Wednesday, December 17, 2014

Commercial Landlord’s Liability For VOCs

Question: What are a Landlord’s obligations to reduce or eliminate VOCs (Volatile Organic Compounds) in commercial leases?

It is less a question of what a Landlord’s obligations are under the lease than what would be prudent. At the very least, the Landlord must comply with the evolving body of regulations governing indoor contaminants, including VOCs and be aware of the growing body of litigation brought by tenants and their employees seeking considerable damages and relief arising from the presence of VOCs in the premises.

VOCs are virtually everywhere and emitted in some quantities by much of what can be found in workplaces, even office plants. A common source of what may be excessive VOCs are Landlord’s standard improvements or tenant’s improvements installed by the Landlord. Common tenant improvements that contain VOCs are paint, carpet, drywall and spackle. There is no generally recognized standard among the manufacturers of paint or other products of what can be identified “No VOCs”. Advertised claims may not bear up under testing for detectable amounts. Moreover, improper cleaning of a VOC-bearing substance may make matters worse. Shampoo cleaning a carpet can release excessive VOCs but there is no guarantee that “steam cleaning” is necessarily an answer. VOCs could be released in greater volume, particularly if the contractor is not expert and implementing the proper technique.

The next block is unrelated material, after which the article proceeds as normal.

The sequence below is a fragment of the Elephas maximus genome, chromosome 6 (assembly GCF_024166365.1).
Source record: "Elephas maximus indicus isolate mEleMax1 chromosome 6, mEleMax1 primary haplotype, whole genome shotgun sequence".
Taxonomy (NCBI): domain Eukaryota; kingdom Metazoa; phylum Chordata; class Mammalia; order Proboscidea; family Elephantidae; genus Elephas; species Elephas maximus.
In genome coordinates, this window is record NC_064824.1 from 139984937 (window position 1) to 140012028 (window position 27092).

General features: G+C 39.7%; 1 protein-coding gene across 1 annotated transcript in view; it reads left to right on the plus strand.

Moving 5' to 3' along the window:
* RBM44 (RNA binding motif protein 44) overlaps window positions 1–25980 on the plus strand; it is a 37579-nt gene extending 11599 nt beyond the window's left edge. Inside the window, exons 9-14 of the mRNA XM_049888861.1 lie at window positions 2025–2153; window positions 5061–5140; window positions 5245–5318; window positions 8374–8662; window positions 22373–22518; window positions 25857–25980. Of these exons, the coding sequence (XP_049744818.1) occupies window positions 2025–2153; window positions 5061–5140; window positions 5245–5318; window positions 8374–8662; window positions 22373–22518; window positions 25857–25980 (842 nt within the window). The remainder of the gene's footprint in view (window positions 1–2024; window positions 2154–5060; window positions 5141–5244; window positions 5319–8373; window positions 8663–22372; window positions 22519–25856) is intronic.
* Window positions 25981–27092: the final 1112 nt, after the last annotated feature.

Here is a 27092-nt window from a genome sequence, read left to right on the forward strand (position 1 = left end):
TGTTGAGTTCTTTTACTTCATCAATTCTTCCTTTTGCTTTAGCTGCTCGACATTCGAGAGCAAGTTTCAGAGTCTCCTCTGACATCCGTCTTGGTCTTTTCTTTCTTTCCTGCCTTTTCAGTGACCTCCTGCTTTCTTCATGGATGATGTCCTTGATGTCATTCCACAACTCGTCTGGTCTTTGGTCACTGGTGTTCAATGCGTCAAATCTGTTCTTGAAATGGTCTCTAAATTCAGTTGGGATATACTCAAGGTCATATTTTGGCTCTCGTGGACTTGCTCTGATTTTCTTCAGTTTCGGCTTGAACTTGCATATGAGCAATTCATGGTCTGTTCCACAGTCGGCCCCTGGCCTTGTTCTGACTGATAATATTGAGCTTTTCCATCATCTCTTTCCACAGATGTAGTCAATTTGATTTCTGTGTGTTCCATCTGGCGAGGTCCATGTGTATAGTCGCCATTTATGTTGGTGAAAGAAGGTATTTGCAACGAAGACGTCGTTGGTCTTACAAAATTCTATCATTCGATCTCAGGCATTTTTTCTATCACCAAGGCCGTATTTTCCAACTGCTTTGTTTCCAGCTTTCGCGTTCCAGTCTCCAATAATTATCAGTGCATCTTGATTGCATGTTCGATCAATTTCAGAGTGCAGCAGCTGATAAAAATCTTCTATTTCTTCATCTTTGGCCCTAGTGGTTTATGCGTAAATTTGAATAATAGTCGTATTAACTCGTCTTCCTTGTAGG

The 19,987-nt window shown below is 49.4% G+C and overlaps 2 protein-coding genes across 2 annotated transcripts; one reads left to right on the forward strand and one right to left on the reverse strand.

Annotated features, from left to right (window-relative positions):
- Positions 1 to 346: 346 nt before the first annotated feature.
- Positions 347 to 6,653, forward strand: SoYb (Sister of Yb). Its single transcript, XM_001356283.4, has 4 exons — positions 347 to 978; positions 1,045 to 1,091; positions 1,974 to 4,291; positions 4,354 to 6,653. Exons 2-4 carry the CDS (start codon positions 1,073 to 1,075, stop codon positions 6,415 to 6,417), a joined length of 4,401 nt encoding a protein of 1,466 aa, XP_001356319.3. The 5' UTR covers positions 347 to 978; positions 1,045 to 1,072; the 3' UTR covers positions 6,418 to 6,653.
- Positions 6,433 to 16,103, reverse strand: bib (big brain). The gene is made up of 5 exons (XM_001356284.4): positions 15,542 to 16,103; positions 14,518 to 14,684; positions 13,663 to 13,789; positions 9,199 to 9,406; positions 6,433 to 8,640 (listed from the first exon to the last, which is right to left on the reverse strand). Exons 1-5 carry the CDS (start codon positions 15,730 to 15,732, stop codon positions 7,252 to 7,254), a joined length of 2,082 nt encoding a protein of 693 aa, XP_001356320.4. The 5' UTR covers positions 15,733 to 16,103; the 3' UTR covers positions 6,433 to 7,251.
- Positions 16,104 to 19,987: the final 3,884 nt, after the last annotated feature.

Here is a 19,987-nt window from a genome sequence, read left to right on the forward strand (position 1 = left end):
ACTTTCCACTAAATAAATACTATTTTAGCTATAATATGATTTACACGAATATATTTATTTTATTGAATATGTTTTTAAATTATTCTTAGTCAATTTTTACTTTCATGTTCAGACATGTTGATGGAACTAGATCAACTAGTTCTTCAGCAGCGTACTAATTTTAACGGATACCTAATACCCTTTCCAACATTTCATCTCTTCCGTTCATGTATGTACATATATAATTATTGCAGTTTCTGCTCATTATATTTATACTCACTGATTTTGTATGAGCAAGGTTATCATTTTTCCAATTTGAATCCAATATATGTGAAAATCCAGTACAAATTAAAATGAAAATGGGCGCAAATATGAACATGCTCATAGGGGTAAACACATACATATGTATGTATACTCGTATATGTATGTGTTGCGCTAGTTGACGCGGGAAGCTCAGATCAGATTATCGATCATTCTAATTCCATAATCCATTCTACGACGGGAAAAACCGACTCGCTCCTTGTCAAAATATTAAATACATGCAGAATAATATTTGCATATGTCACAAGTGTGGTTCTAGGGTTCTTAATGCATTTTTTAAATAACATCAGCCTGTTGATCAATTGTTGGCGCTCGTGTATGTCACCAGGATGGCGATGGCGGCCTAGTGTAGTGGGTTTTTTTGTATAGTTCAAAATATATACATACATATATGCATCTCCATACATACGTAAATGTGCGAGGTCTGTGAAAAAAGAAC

An “as is” clause of general application in the lease and a general indemnity from the tenant is unlikely to completely insulate the Landlord from liability.

If a tenant alerts the Landlord of particular sensitivities and insists on certain products, the Landlord should consider a provision to the lease that might provide that the Tenant undertakes sole responsibility and liability for painting, spackling and carpet cleaning with an appropriate credit and indemnifies the Landlord from any claims brought by tenant’s employees. The products, contractors, processes and finish should be subject to the Landlord’s approval, with appropriate disclaimers regarding their efficacy.

The Landlord may want to consider, cost and time permitting, to start using Low-VOC or No-VOC products and appropriate cleaning procedures and cleaning products recommended by LEED or similar organizations. It may also be prudent to have a consultant take a reading of the premises to establish a baseline or identify what could be liability before a tenant occupies the premises.

As a final thought, the Landlord should prohibit in its lease tenants from using contaminating products or processes in undertaking any maintenance, repairs and improvements.
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